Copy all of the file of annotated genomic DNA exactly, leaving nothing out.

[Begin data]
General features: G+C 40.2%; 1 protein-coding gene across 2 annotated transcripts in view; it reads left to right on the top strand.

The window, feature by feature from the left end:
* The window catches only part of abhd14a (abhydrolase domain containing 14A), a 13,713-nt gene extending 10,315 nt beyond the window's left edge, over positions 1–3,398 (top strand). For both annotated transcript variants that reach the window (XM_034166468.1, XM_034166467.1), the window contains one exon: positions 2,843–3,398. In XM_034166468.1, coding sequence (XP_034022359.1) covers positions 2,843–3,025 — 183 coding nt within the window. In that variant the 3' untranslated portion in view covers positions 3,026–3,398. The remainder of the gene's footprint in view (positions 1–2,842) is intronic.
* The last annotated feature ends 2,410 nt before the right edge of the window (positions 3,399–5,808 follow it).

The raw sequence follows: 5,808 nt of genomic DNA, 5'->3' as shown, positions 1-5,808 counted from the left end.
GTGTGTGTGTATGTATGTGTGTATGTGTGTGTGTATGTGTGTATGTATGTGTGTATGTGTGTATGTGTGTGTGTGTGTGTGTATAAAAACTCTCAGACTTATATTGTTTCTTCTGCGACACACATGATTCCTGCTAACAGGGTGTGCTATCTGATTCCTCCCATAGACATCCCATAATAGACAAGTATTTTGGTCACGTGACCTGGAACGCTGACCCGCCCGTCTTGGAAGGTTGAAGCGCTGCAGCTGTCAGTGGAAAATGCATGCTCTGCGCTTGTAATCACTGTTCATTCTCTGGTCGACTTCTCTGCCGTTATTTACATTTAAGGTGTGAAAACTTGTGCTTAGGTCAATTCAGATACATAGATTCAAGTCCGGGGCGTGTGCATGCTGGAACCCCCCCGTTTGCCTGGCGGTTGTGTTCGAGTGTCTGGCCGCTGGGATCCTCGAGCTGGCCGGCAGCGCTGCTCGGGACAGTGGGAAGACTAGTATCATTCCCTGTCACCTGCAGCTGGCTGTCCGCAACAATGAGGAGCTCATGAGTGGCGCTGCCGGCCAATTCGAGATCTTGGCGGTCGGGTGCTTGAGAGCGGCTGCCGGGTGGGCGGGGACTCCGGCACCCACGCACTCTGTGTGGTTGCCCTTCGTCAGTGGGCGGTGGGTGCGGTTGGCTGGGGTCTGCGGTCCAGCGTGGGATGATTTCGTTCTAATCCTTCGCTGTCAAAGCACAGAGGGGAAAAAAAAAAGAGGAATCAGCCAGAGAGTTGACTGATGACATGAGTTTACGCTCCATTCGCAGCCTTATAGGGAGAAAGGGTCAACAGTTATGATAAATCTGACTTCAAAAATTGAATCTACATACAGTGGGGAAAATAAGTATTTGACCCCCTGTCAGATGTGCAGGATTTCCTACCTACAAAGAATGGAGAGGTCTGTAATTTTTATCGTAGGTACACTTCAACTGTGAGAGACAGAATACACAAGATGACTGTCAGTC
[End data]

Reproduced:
General features: G+C 40.2%; 1 protein-coding gene across 2 annotated transcripts in view; it reads left to right on the top strand.

The window, feature by feature from the left end:
* The window catches only part of abhd14a (abhydrolase domain containing 14A), a 13,713-nt gene extending 10,315 nt beyond the window's left edge, over positions 1–3,398 (top strand). For both annotated transcript variants that reach the window (XM_034166468.1, XM_034166467.1), the window contains one exon: positions 2,843–3,398. In XM_034166468.1, coding sequence (XP_034022359.1) covers positions 2,843–3,025 — 183 coding nt within the window. In that variant the 3' untranslated portion in view covers positions 3,026–3,398. The remainder of the gene's footprint in view (positions 1–2,842) is intronic.
* The last annotated feature ends 2,410 nt before the right edge of the window (positions 3,399–5,808 follow it).

The raw sequence follows: 5,808 nt of genomic DNA, 5'->3' as shown, positions 1-5,808 counted from the left end.
GTGTGTGTGTATGTATGTGTGTATGTGTGTGTGTATGTGTGTATGTATGTGTGTATGTGTGTATGTGTGTGTGTGTGTGTGTATAAAAACTCTCAGACTTATATTGTTTCTTCTGCGACACACATGATTCCTGCTAACAGGGTGTGCTATCTGATTCCTCCCATAGACATCCCATAATAGACAAGTATTTTGGTCACGTGACCTGGAACGCTGACCCGCCCGTCTTGGAAGGTTGAAGCGCTGCAGCTGTCAGTGGAAAATGCATGCTCTGCGCTTGTAATCACTGTTCATTCTCTGGTCGACTTCTCTGCCGTTATTTACATTTAAGGTGTGAAAACTTGTGCTTAGGTCAATTCAGATACATAGATTCAAGTCCGGGGCGTGTGCATGCTGGAACCCCCCCGTTTGCCTGGCGGTTGTGTTCGAGTGTCTGGCCGCTGGGATCCTCGAGCTGGCCGGCAGCGCTGCTCGGGACAGTGGGAAGACTAGTATCATTCCCTGTCACCTGCAGCTGGCTGTCCGCAACAATGAGGAGCTCATGAGTGGCGCTGCCGGCCAATTCGAGATCTTGGCGGTCGGGTGCTTGAGAGCGGCTGCCGGGTGGGCGGGGACTCCGGCACCCACGCACTCTGTGTGGTTGCCCTTCGTCAGTGGGCGGTGGGTGCGGTTGGCTGGGGTCTGCGGTCCAGCGTGGGATGATTTCGTTCTAATCCTTCGCTGTCAAAGCACAGAGGGGAAAAAAAAAAGAGGAATCAGCCAGAGAGTTGACTGATGACATGAGTTTACGCTCCATTCGCAGCCTTATAGGGAGAAAGGGTCAACAGTTATGATAAATCTGACTTCAAAAATTGAATCTACATACAGTGGGGAAAATAAGTATTTGACCCCCTGTCAGATGTGCAGGATTTCCTACCTACAAAGAATGGAGAGGTCTGTAATTTTTATCGTAGGTACACTTCAACTGTGAGAGACAGAATACACAAGATGACTGTCAGTC